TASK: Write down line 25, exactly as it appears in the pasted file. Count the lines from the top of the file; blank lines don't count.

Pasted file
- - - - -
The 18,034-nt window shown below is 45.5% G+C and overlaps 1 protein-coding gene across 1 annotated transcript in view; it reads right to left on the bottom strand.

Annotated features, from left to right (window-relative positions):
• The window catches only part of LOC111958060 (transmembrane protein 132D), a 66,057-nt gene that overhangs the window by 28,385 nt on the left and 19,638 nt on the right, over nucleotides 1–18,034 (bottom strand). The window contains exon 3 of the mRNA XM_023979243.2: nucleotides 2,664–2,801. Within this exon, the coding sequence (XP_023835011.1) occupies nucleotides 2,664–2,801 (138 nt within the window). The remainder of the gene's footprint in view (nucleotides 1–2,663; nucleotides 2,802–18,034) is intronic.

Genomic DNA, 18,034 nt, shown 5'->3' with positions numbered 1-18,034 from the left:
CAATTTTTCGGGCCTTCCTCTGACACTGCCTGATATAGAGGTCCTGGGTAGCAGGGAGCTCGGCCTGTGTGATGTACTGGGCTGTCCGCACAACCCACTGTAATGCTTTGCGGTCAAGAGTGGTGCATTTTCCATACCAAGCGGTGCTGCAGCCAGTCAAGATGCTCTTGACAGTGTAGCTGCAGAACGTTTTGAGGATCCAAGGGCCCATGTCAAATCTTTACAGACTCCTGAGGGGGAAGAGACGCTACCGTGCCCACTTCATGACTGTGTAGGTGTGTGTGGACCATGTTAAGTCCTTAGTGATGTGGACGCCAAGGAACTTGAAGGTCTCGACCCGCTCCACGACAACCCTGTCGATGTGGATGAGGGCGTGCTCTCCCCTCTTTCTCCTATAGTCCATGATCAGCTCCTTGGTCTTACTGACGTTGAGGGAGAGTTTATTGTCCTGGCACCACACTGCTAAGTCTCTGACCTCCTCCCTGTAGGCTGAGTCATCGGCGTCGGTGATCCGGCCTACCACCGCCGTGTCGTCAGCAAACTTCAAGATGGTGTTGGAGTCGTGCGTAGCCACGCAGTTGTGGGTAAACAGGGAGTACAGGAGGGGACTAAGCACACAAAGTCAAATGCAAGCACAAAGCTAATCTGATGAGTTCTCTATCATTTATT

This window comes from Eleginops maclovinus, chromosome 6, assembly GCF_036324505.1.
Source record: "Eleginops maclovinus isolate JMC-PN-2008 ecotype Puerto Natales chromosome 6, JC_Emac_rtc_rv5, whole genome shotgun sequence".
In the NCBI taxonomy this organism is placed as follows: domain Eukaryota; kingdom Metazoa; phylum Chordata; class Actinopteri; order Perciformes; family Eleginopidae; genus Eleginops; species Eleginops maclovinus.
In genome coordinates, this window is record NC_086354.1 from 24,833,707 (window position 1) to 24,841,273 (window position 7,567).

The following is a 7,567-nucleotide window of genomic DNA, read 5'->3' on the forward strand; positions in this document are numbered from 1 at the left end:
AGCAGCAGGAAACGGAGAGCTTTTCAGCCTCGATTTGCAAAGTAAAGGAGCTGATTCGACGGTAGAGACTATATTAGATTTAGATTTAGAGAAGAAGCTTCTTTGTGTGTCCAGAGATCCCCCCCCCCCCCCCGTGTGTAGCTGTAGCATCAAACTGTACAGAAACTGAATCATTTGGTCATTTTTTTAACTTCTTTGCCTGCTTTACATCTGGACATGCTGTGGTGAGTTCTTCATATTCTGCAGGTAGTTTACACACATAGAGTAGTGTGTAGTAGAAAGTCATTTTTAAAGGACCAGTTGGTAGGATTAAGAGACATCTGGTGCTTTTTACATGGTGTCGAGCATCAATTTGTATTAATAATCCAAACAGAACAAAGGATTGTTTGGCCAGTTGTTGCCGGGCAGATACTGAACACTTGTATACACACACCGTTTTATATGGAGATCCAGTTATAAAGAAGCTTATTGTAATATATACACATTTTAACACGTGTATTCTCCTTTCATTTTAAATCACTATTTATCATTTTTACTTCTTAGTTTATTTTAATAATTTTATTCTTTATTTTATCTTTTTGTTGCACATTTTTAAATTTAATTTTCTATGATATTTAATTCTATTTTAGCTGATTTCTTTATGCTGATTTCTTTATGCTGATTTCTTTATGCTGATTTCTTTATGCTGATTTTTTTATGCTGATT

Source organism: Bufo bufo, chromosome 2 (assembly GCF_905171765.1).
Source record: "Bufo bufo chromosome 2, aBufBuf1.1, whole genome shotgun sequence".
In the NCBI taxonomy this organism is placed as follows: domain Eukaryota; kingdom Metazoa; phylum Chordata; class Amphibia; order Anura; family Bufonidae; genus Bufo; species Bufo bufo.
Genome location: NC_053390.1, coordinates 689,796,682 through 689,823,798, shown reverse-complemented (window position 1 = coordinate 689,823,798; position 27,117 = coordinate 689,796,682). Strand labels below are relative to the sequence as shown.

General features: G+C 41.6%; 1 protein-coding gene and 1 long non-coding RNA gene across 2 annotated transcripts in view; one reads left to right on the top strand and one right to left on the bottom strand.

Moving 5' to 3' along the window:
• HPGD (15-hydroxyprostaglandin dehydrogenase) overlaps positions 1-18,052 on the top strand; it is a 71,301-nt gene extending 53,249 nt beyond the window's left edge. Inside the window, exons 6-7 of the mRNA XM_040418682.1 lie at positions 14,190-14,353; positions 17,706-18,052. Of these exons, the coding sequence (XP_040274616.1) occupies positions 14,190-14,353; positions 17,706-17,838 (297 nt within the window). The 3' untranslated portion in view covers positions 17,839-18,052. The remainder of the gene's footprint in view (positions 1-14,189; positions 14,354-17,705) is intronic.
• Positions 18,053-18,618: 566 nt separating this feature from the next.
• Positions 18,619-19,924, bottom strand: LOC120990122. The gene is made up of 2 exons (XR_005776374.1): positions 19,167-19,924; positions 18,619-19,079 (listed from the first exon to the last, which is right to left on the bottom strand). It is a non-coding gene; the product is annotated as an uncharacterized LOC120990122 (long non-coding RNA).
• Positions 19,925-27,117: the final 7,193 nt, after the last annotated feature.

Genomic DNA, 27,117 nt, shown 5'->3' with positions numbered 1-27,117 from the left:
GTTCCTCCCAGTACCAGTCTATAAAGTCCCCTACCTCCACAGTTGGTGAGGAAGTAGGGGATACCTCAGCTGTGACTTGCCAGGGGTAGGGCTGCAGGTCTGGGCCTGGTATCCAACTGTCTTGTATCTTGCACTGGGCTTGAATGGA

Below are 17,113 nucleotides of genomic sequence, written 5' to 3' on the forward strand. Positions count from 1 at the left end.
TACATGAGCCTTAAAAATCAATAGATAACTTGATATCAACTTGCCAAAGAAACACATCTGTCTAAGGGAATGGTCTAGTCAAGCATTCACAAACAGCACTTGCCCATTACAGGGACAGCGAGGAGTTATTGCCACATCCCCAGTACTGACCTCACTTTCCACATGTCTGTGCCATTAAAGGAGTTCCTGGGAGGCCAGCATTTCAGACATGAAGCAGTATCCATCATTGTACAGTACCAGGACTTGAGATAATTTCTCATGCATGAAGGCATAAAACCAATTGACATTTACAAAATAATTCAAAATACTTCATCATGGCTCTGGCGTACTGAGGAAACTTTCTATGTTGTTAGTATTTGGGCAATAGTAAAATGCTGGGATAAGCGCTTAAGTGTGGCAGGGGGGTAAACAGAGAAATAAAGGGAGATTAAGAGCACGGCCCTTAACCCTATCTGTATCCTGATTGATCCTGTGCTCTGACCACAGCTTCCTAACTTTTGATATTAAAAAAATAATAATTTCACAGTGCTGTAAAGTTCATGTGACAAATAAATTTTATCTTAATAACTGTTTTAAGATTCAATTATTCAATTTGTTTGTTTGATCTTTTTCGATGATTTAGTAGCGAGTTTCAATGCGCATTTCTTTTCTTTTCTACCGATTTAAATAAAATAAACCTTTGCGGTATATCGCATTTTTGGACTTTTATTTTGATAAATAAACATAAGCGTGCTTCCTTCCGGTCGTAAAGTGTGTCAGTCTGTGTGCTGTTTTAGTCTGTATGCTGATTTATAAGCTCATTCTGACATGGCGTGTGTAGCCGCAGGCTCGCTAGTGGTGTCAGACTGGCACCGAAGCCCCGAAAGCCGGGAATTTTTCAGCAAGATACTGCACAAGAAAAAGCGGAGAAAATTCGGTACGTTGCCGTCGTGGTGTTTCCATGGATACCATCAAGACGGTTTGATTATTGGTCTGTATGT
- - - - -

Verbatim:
TACATGAGCCTTAAAAATCAATAGATAACTTGATATCAACTTGCCAAAGAAACACATCTGTCTAAGGGAATGGTCTAGTCAAGCATTCACAAACAGCACTTGCCCATTACAGGGACAGCGAGGAGTTATTGCCACATCCCCAGTACTGACCTCACTTTCCACATGTCTGTGCCATTAAAGGAGTTCCTGGGAGGCCAGCATTTCAGACATGAAGCAGTATCCATCATTGTACAGTACCAGGACTTGAGATAATTTCTCATGCATGAAGGCATAAAACCAATTGACATTTACAAAATAATTCAAAATACTTCATCATGGCTCTGGCGTACTGAGGAAACTTTCTATGTTGTTAGTATTTGGGCAATAGTAAAATGCTGGGATAAGCGCTTAAGTGTGGCAGGGGGGTAAACAGAGAAATAAAGGGAGATTAAGAGCACGGCCCTTAACCCTATCTGTATCCTGATTGATCCTGTGCTCTGACCACAGCTTCCTAACTTTTGATATTAAAAAAATAATAATTTCACAGTGCTGTAAAGTTCATGTGACAAATAAATTTTATCTTAATAACTGTTTTAAGATTCAATTATTCAATTTGTTTGTTTGATCTTTTTCGATGATTTAGTAGCGAGTTTCAATGCGCATTTCTTTTCTTTTCTACCGATTTAAATAAAATAAACCTTTGCGGTATATCGCATTTTTGGACTTTTATTTTGATAAATAAACATAAGCGTGCTTCCTTCCGGTCGTAAAGTGTGTCAGTCTGTGTGCTGTTTTAGTCTGTATGCTGATTTATAAGCTCATTCTGACATGGCGTGTGTAGCCGCAGGCTCGCTAGTGGTGTCAGACTGGCACCGAAGCCCCGAAAGCCGGGAATTTTTCAGCAAGATACTGCACAAGAAAAAGCGGAGAAAATTCGGTACGTTGCCGTCGTGGTGTTTCCATGGATACCATCAAGACGGTTTGATTATTGGTCTGTATGT